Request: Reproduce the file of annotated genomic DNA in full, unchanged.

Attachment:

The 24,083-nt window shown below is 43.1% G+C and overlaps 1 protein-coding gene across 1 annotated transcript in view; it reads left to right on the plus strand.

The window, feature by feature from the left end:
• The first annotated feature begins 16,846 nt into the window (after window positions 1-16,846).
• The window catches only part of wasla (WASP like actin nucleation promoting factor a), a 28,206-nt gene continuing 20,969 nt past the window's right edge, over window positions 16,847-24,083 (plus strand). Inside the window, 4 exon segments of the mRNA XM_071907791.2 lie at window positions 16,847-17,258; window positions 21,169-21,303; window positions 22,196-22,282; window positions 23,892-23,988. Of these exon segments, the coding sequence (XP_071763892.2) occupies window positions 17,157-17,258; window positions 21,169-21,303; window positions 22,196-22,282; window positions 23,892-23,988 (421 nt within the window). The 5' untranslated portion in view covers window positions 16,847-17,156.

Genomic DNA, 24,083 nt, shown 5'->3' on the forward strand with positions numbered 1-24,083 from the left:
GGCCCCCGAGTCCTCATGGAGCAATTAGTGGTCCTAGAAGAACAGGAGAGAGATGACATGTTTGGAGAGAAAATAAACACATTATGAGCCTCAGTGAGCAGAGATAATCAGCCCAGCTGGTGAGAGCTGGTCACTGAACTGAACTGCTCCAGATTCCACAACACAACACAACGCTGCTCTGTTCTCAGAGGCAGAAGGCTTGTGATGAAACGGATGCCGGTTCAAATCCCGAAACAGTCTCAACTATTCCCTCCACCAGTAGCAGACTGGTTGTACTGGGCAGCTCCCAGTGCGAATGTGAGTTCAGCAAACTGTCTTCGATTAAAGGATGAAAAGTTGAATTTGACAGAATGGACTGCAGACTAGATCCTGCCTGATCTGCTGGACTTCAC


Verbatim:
The 24,083-nt window shown below is 43.1% G+C and overlaps 1 protein-coding gene across 1 annotated transcript in view; it reads left to right on the plus strand.

The window, feature by feature from the left end:
• The first annotated feature begins 16,846 nt into the window (after window positions 1-16,846).
• The window catches only part of wasla (WASP like actin nucleation promoting factor a), a 28,206-nt gene continuing 20,969 nt past the window's right edge, over window positions 16,847-24,083 (plus strand). Inside the window, 4 exon segments of the mRNA XM_071907791.2 lie at window positions 16,847-17,258; window positions 21,169-21,303; window positions 22,196-22,282; window positions 23,892-23,988. Of these exon segments, the coding sequence (XP_071763892.2) occupies window positions 17,157-17,258; window positions 21,169-21,303; window positions 22,196-22,282; window positions 23,892-23,988 (421 nt within the window). The 5' untranslated portion in view covers window positions 16,847-17,156.

Genomic DNA, 24,083 nt, shown 5'->3' on the forward strand with positions numbered 1-24,083 from the left:
GGCCCCCGAGTCCTCATGGAGCAATTAGTGGTCCTAGAAGAACAGGAGAGAGATGACATGTTTGGAGAGAAAATAAACACATTATGAGCCTCAGTGAGCAGAGATAATCAGCCCAGCTGGTGAGAGCTGGTCACTGAACTGAACTGCTCCAGATTCCACAACACAACACAACGCTGCTCTGTTCTCAGAGGCAGAAGGCTTGTGATGAAACGGATGCCGGTTCAAATCCCGAAACAGTCTCAACTATTCCCTCCACCAGTAGCAGACTGGTTGTACTGGGCAGCTCCCAGTGCGAATGTGAGTTCAGCAAACTGTCTTCGATTAAAGGATGAAAAGTTGAATTTGACAGAATGGACTGCAGACTAGATCCTGCCTGATCTGCTGGACTTCAC